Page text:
Cheim & Read is pleased to announce Ron Gorchov: The Last Paintings, 2017-2020, an exhibition of the works executed in the final four years of the artist’s life. It will be accompanied by a catalogue including a new essay by Barry Schwabsky. This is the artist’s fourth solo exhibition at the gallery.
Ron Gorchov passed away last year in Brooklyn on August 18, 2020, at the age of ninety. These paintings are the ultimate expression of his extraordinarily single-minded painterly vision. In the late 1960s, the artist invented a curved, saddle-like stretcher that creates a painting surface that is simultaneously convex and concave. The structure seems to “imbue the works with an altogether different energy, appearing as if to flex or spring away from the wall.” 1 While virtually all of the works contain the same basic elements, two abstract shapes that relate to one another within a colored field, “the distances the artist can travel within the self-imposed restrictions of his chosen format are wide and unpredictable.” 2
This structural invention is an important addition to the shaped paintings developed by a generation of postmodern artists during the late 1960s and early 1970s such as Elizabeth Murray and Ellsworth Kelly, among others. Cheim & Read inaugurated its Upper East Side venue at East 67th Street with Ron Gorchov: At the Cusp of the 80s, Paintings 1979–1983 in September 2018, which explored the artist’s expressive, lyrical works; this exhibition by contrast returns our focus to the core of the artist’s practice, which is more compositionally restrained. This exhibition is comprised of a group of intensely pigmented, vividly animated works that constitute Gorchov’s final testament.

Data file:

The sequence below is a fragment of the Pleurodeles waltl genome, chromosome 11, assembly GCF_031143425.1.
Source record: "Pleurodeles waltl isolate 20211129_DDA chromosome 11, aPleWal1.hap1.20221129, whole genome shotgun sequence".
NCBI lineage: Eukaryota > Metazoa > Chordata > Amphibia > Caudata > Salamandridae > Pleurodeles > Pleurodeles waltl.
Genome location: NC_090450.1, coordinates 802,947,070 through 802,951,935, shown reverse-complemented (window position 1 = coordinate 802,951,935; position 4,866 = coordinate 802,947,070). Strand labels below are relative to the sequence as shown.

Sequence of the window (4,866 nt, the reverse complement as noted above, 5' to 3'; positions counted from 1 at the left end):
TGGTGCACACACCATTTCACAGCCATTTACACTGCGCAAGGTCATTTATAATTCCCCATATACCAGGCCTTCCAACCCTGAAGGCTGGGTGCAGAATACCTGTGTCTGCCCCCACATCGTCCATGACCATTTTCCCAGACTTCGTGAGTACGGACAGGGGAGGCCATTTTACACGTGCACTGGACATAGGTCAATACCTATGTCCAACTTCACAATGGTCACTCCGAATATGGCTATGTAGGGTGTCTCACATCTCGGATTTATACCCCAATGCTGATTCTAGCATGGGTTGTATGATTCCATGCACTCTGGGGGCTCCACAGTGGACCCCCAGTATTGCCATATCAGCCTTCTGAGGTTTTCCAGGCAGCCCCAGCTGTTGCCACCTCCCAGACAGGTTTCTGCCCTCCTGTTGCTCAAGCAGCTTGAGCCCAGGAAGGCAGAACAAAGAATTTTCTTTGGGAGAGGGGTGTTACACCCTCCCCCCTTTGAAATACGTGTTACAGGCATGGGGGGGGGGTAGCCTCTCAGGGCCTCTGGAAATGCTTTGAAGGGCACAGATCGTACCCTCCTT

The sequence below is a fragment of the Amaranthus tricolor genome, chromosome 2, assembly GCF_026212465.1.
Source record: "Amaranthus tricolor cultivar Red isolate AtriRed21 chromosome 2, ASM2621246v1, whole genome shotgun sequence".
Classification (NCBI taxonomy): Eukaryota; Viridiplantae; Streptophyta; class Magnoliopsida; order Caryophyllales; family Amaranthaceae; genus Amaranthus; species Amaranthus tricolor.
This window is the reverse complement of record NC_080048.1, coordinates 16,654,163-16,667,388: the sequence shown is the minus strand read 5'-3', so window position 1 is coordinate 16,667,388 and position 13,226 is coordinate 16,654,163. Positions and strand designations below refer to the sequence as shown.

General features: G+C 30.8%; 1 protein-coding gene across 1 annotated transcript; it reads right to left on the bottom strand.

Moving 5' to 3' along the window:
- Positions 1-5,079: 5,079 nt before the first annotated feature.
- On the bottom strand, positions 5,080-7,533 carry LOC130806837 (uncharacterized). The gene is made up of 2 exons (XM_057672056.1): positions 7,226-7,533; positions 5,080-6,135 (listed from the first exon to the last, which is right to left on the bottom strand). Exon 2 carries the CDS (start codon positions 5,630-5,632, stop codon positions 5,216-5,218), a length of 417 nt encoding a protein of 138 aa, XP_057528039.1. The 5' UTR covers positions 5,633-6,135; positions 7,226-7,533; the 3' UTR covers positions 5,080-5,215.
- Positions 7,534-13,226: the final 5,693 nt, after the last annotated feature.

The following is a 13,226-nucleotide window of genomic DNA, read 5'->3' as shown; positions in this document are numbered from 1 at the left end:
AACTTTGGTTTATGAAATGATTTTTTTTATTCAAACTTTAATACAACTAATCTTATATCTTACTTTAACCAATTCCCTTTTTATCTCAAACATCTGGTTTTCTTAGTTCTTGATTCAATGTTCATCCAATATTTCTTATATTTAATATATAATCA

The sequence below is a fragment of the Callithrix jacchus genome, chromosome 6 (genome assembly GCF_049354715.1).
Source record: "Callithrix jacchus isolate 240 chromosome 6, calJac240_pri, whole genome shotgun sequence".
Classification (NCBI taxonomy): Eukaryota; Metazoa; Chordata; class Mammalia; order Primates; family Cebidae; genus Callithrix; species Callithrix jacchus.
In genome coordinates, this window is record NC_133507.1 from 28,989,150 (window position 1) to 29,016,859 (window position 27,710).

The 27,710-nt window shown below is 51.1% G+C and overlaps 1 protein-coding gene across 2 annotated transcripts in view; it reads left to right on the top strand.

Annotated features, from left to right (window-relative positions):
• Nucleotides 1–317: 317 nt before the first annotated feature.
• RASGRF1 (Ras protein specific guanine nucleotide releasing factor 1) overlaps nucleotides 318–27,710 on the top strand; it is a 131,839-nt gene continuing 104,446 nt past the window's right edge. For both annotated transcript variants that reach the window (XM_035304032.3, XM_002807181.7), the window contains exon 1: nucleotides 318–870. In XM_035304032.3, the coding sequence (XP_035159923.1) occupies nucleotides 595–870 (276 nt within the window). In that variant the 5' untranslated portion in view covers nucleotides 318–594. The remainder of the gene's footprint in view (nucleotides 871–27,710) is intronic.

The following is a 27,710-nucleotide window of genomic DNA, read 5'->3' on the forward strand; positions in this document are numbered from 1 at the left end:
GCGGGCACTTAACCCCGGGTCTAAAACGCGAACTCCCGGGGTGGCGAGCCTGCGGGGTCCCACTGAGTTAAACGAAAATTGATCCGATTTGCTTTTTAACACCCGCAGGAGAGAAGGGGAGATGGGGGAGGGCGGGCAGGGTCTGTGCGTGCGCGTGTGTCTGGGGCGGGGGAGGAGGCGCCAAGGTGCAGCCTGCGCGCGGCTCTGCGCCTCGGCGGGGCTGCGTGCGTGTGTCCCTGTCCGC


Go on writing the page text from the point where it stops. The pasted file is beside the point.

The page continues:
In his essay, “Lucky Painter,” Schwabsky reminds us that the shape of the painting’s support is not the only thing that individuates Gorchov’s art, and suggests that Gorchov’s acceptance of the accident lends the painting a mind of its own. “These passages are highly variegated, and serve as a record of the paint’s own adventures than the artist’s will.”
In these dazzling works, we see the cumulative joy the act of painting brought Gorchov, and together, they demonstrate his lifelong dedication to his project. Looking at the canvases he completed in the last year of his life — Mocking Bird, Sir James Jeans, and July 4 — one is reminded of Titian, whose color and brushwork attained new heights of freedom while he, like Gorchov, was in his eighties.
A memorial to celebrate the artist’s life will be held on Monday, October 4, at 6:00 PM at Pioneer Works in Red Hook, Brooklyn.